Cellular Organization of Cortical Circuit Function

Cellular Organization of Cortical Circuit Function

Group leader:
McLean Bolton

Research Overview

Dr. Schummers’ research group studies the functional organization of the cortex – the convoluted outer “shell” of the brain, which is responsible for many brain functions, including sensory perception, motor control and higher cognitive functions. The cortex is the brain structure that is most expanded in humans, and is responsible for many of the most complex human behaviors, including language and cognition.

By studying an experimentally tractable cortical function – visual processing – Dr. Schummers hopes to uncover the general principles by which the cortex functions. A major research focus will be to determine the involvement of astrocytes, the major non-neuronal cell group in the brain, in cortical function. Dr. Schummers plans to test the hypothesis that astrocytes are intimately involved in information processing in the cortex. The group uses cutting-edge high-resolution two-photon imaging, electrophysiological recording, as well as methods to label specific cell types, to study cellular and sub-cellular activity in the intact brain.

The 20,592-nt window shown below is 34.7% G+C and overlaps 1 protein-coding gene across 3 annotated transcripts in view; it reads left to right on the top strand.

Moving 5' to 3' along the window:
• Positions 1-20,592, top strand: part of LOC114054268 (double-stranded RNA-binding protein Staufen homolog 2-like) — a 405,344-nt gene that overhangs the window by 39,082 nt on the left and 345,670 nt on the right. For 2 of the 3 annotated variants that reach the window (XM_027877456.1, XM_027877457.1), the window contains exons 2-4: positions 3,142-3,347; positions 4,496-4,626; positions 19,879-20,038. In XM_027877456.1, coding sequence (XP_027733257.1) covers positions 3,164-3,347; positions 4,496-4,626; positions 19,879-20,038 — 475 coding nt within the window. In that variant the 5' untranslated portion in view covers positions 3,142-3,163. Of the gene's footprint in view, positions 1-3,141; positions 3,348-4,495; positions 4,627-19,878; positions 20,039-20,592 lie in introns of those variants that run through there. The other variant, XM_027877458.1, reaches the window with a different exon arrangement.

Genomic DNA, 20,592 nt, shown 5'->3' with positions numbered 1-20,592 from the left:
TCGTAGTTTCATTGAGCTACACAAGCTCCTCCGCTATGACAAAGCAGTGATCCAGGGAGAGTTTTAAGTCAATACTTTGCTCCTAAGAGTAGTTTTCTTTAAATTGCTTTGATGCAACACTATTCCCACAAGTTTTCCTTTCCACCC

The high-resolution functional map of cortical circuits that will emerge from this research program will lay the foundation for a number of medical advances. Firstly, gaining a basic understanding of visual cortex is a pre-requisite for interventions, such as visual prostheses, for those suffering from retinal blindness. Secondly, elucidating the function of normal cortical circuits will enhance diagnostic analysis and suggest potential treatment strategies for disorders with a cortical basis, ranging broadly from epilepsy to Alzheimer’s to neurodevelopmental disorders such as autism spectrum disorders.